British “Bobbies” & American Police

It is difficult to imagine a society without police, but that was the case until the early 1800s.  Sir Robert Peel first introduced policing in Great Britain in the 1820s.  The officers were outfitted in uniforms, dressy helmets, and badges so that they were easily identified. The officers were called “Bobbies,” so named for the British Home Secretary who founded the first British police force.  Police forces patterned after those in England were developed in the American colonies as cities and towns developed.


    Police officers are the most visible criminal justice system authorities.  We have about 18,000 police agencies in the United States which include college campus police, sheriff departments, local police, and federal agencies.   There are about 900,000 sworn officers in those 18,000 law enforcement agencies in the U.S.

Police (along with firefighters) are the only public employees who are available “24-7” every day of the year to assist citizens in emergencies and life-threatening situations.  Police are called to quell arguments, neighborhood disturbances, and respond to verbal and physical threats ranging from bar patrons to household disputes.  An average law enforcement officer’s day also includes doing public assistance tasks like helping with vehicle problems, giving directions to visitors new in town. and even responding to cats up a tree!

What About Police Use of Force?

Policing has changed greatly since its origin in Great Britain with the “Bobbies.”  Even today very few British police carry a weapon.  America is different.  The 2nd Amendment right to bear arms means that America has always had more weapons in the hands of citizens.  Police are authorized to use lethal force in carrying out their duties, resulting in numerous deaths each year in the U.S.

Because police are the most visible justice officials, they are closely scrutinized.  News stories alleging excessive use of force by police  appear frequently.  Police shooting incidents resulting in the death of unarmed citizens make national headlines.  They are tragic and deserve news coverage.  Nearly 1,000 people die each year from police use of deadly force: 963 in 2016 and 987 in 2017.

Those are tragic deaths but are only part of the whole story.  Most of those deaths were of suspects who were armed and posed a threat to the police.  The number of unarmed citizens fatally shot by police was 51 in 2016 and 68 in 2017.  The causes vary but most of the shootings were precipitated when police thought they saw a weapon and that they were being threatened. The number of armed persons who died from police use of deadly force the past two years was 912 in 2016 and 919 in 2017.  All cases of police shooting incidents are examined by law enforcement officials and by district attorneys for consideration of prosecution for unjustified use of deadly force.

The clearest explanation for the number of incidents of police use of deadly force is the number of officers who are killed in the line of duty.  There were 58,627 assaults against law enforcement officers in 2016, resulting in 16,677 injuries.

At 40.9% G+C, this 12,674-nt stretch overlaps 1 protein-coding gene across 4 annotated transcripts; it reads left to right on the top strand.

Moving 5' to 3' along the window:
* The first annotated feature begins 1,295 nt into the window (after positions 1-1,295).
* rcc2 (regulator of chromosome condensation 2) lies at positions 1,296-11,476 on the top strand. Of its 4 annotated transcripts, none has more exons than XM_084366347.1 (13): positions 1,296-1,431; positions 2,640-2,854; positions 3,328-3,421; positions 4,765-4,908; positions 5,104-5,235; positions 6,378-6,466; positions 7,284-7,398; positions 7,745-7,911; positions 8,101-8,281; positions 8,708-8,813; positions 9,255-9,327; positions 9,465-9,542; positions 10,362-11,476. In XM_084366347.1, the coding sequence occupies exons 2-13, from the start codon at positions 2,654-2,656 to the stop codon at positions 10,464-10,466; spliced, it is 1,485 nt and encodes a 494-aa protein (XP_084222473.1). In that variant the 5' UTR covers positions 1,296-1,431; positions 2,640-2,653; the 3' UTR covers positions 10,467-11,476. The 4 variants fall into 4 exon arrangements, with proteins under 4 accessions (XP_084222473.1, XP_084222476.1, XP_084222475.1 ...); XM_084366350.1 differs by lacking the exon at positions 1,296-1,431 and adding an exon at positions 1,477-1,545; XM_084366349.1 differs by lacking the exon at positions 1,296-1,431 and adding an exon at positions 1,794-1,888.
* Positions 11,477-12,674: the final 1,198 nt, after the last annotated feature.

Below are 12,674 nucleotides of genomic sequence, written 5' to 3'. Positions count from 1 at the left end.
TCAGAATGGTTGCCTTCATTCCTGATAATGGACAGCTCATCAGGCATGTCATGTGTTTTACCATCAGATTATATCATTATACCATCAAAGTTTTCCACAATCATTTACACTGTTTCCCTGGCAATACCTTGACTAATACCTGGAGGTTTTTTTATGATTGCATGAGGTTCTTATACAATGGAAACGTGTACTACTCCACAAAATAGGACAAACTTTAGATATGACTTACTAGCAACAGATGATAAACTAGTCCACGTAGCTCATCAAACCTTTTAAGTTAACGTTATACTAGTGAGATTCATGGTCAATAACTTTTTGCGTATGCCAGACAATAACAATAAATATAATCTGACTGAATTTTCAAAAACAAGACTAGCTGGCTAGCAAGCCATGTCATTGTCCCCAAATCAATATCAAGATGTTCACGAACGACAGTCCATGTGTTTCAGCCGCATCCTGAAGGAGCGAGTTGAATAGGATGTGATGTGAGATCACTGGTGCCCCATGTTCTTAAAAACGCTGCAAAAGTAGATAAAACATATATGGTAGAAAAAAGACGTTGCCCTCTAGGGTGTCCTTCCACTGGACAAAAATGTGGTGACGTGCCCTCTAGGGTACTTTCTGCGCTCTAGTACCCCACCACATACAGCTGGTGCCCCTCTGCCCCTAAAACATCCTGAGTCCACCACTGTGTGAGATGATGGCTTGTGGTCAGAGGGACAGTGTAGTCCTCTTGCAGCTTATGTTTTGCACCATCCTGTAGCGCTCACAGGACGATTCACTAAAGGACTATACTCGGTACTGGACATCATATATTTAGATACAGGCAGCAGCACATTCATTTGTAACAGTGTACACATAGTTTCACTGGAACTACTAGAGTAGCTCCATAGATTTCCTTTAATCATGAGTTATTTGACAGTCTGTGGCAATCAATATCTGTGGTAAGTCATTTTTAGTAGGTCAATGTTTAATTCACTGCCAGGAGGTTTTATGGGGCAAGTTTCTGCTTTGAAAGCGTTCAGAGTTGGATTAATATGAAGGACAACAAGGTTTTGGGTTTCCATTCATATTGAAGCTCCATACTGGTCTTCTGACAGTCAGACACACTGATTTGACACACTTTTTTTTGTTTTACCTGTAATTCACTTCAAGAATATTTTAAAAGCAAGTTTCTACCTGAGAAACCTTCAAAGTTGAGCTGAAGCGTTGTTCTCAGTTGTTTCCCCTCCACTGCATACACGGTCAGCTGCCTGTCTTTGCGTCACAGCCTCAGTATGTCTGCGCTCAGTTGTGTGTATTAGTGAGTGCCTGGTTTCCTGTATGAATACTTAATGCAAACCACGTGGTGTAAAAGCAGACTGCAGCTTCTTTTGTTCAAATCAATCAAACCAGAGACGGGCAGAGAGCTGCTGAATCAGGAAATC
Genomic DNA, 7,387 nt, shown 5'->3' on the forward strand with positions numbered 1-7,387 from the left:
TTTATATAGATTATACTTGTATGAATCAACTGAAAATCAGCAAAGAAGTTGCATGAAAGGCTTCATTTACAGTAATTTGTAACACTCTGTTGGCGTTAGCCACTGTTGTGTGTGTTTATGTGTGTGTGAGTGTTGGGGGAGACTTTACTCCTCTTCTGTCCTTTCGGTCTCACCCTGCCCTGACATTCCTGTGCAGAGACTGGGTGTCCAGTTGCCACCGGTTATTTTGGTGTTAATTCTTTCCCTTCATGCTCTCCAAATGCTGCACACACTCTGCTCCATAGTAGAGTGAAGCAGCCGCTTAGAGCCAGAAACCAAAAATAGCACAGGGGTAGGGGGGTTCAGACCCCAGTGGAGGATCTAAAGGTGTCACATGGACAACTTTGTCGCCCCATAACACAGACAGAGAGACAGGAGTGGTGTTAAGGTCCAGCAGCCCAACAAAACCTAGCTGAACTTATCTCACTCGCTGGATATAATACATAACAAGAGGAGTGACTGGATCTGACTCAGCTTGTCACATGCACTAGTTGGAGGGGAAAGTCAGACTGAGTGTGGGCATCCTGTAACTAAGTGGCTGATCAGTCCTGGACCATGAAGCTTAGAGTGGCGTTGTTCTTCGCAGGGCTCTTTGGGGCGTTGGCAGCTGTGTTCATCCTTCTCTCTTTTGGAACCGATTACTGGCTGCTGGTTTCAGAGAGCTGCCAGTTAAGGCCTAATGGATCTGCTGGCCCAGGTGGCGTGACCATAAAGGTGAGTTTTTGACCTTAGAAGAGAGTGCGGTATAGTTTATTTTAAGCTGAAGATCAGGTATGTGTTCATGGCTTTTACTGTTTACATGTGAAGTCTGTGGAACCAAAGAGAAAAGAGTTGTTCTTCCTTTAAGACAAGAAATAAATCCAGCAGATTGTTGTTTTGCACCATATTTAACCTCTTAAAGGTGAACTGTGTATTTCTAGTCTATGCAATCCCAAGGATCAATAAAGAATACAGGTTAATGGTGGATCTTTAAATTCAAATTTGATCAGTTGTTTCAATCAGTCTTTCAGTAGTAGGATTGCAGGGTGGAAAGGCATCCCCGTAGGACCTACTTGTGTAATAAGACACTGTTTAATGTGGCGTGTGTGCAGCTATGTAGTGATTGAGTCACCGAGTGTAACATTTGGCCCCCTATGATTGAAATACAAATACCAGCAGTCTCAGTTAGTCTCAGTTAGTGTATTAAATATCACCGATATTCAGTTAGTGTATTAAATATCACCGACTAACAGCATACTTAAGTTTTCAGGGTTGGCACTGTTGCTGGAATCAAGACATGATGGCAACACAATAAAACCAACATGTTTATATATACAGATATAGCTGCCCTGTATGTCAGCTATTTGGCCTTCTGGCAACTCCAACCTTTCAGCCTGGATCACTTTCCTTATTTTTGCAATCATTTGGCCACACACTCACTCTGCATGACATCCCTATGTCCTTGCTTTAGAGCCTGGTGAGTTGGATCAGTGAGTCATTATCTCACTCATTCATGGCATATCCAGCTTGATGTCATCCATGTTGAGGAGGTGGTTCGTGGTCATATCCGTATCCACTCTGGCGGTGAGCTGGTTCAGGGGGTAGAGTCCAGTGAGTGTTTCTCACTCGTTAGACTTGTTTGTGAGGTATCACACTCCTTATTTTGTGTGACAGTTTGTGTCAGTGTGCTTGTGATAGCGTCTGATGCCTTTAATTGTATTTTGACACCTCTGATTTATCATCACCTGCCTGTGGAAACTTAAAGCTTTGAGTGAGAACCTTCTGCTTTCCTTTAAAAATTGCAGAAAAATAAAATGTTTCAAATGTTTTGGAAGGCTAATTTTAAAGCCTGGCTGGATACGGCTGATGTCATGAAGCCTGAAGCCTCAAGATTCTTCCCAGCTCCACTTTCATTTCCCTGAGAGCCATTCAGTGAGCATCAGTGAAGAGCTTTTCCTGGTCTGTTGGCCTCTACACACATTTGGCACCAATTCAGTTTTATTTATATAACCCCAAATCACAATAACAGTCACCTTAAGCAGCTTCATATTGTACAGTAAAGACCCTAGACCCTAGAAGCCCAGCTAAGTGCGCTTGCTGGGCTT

The number of police officers who died in the line of duty  totaled 135 police officers in 2016 and 129 police officers in 2017.  The deaths of citizens (unarmed and armed) and police officers are unfortunate and tragic; but it is essential to remember that police use of deadly force is a part of police work to protect all citizens in a nation where deadly weapons are all too common and prevalent.



Police recognize they are part of the community and they depend on community cooperation to effectively do their job.  Sir Robert Peel recognized this and developed Peel’s Principles of Policing  which are part of police education and training today:

  • Police depend on public approval in order to perform their duties.
  • Police depend on the public’s cooperation, respect, and voluntary observance of the law.
  • Police preserve public favor by constantly demonstrating impartial service to the law.
  • Police use physical force to the extent necessary to restore order and only when persuasion, advice and warning are found to be insufficient.
  • Police should maintain a relationship with the public that demonstrates the historic tradition that the police are the public and the public are the police.

Police recognize the importance of community relations and working cooperatively with citizens in carrying out their duties. They are reminded of that daily as they interact with members of the public in all places, at all times.

Most police officers view their role as a “calling” and willingly put their lives at risk as they serve the public, rendering aid and assistance to citizens in need.  Surely they are a part of “God’s justice in action.”

Central to the biblical view of justice is the idea of “covenant” — that God’s justice depends on “community relationships.”  This applies equally to policing and justice.


God, Policing, & Justice

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